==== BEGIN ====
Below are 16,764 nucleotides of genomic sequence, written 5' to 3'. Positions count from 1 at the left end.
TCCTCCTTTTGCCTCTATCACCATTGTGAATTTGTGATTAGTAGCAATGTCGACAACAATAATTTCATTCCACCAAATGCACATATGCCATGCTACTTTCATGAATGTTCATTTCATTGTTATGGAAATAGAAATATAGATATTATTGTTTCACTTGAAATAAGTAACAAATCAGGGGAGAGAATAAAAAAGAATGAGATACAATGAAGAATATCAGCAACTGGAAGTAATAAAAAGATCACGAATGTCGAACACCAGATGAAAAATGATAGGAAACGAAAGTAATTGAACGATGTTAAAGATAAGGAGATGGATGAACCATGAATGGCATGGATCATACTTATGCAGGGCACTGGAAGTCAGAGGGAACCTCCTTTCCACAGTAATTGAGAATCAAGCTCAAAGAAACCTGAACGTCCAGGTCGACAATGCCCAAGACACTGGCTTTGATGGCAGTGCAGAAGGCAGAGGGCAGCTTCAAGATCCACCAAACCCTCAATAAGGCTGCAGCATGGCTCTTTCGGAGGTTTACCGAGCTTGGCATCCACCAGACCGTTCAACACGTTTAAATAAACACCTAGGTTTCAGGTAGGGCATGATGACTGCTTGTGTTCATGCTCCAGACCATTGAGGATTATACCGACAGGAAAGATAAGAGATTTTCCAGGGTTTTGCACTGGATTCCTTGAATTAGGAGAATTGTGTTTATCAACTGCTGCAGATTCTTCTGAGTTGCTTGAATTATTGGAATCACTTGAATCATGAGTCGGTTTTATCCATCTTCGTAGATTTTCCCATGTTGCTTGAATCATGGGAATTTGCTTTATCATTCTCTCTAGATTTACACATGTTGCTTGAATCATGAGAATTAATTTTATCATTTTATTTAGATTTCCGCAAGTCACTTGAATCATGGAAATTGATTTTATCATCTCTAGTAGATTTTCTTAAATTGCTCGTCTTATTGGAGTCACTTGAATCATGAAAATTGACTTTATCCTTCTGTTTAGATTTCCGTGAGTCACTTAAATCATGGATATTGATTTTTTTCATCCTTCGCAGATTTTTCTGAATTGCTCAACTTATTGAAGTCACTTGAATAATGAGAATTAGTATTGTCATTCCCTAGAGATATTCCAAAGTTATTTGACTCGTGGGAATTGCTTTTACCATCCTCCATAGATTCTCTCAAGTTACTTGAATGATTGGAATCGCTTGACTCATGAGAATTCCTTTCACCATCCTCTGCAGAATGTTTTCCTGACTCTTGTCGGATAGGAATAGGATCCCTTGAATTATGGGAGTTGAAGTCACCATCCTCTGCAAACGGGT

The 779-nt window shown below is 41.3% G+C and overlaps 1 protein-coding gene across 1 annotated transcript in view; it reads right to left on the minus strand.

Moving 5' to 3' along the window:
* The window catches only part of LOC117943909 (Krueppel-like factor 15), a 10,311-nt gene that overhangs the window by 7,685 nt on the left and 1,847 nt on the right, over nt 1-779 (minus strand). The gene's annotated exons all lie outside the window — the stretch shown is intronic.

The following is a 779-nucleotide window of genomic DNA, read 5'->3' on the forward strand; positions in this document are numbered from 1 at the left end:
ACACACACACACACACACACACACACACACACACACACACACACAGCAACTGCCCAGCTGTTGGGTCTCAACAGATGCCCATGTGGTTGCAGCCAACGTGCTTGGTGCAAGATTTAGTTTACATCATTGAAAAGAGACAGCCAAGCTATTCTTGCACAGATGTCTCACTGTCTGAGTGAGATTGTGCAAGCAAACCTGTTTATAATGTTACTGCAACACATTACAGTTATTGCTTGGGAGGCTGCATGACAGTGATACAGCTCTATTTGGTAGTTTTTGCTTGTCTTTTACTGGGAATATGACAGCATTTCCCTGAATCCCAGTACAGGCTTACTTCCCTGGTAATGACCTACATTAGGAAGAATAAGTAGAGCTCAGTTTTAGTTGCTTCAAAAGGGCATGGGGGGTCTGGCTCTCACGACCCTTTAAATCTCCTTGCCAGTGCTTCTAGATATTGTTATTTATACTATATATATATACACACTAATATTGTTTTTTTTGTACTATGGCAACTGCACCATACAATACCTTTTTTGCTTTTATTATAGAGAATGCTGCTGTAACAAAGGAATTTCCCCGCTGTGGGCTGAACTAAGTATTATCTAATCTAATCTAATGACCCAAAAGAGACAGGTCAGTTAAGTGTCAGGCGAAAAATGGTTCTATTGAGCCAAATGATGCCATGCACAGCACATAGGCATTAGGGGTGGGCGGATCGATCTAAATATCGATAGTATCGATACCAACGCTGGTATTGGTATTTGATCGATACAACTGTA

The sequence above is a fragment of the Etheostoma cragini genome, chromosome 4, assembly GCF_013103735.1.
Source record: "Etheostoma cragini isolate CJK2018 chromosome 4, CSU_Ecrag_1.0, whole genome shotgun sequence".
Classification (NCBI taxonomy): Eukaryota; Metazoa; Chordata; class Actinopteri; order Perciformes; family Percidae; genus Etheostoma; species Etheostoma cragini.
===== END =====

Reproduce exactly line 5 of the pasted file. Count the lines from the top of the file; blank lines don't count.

* The window catches only part of LOC117943909 (Krueppel-like factor 15), a 10,311-nt gene that overhangs the window by 7,685 nt on the left and 1,847 nt on the right, over nt 1-779 (minus strand). The gene's annotated exons all lie outside the window — the stretch shown is intronic.